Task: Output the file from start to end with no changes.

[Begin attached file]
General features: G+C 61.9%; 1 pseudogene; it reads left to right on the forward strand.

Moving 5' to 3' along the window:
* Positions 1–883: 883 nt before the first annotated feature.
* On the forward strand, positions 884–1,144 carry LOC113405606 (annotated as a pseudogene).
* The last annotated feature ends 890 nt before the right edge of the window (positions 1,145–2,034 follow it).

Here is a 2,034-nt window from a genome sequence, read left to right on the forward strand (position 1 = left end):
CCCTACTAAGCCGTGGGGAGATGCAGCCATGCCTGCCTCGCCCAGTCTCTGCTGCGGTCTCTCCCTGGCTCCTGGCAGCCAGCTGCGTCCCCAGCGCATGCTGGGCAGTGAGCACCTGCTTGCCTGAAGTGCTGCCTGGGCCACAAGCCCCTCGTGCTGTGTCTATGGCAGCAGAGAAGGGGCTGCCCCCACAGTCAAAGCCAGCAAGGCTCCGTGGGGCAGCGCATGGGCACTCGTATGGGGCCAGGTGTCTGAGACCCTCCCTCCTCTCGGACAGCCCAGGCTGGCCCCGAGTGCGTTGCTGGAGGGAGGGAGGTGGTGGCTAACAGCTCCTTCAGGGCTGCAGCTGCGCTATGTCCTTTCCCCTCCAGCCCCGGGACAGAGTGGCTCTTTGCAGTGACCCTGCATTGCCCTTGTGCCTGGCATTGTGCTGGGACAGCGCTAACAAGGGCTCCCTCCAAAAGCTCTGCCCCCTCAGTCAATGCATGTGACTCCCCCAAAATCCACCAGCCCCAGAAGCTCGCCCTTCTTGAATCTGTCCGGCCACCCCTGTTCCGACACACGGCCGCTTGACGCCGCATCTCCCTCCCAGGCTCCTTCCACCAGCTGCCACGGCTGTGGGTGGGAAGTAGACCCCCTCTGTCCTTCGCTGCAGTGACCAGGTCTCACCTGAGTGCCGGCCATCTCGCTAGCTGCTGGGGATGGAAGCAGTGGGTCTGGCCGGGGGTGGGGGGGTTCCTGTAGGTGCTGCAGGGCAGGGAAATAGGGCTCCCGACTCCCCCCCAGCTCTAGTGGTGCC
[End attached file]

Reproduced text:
General features: G+C 61.9%; 1 pseudogene; it reads left to right on the forward strand.

Moving 5' to 3' along the window:
* Positions 1–883: 883 nt before the first annotated feature.
* On the forward strand, positions 884–1,144 carry LOC113405606 (annotated as a pseudogene).
* The last annotated feature ends 890 nt before the right edge of the window (positions 1,145–2,034 follow it).

Here is a 2,034-nt window from a genome sequence, read left to right on the forward strand (position 1 = left end):
CCCTACTAAGCCGTGGGGAGATGCAGCCATGCCTGCCTCGCCCAGTCTCTGCTGCGGTCTCTCCCTGGCTCCTGGCAGCCAGCTGCGTCCCCAGCGCATGCTGGGCAGTGAGCACCTGCTTGCCTGAAGTGCTGCCTGGGCCACAAGCCCCTCGTGCTGTGTCTATGGCAGCAGAGAAGGGGCTGCCCCCACAGTCAAAGCCAGCAAGGCTCCGTGGGGCAGCGCATGGGCACTCGTATGGGGCCAGGTGTCTGAGACCCTCCCTCCTCTCGGACAGCCCAGGCTGGCCCCGAGTGCGTTGCTGGAGGGAGGGAGGTGGTGGCTAACAGCTCCTTCAGGGCTGCAGCTGCGCTATGTCCTTTCCCCTCCAGCCCCGGGACAGAGTGGCTCTTTGCAGTGACCCTGCATTGCCCTTGTGCCTGGCATTGTGCTGGGACAGCGCTAACAAGGGCTCCCTCCAAAAGCTCTGCCCCCTCAGTCAATGCATGTGACTCCCCCAAAATCCACCAGCCCCAGAAGCTCGCCCTTCTTGAATCTGTCCGGCCACCCCTGTTCCGACACACGGCCGCTTGACGCCGCATCTCCCTCCCAGGCTCCTTCCACCAGCTGCCACGGCTGTGGGTGGGAAGTAGACCCCCTCTGTCCTTCGCTGCAGTGACCAGGTCTCACCTGAGTGCCGGCCATCTCGCTAGCTGCTGGGGATGGAAGCAGTGGGTCTGGCCGGGGGTGGGGGGGTTCCTGTAGGTGCTGCAGGGCAGGGAAATAGGGCTCCCGACTCCCCCCCAGCTCTAGTGGTGCC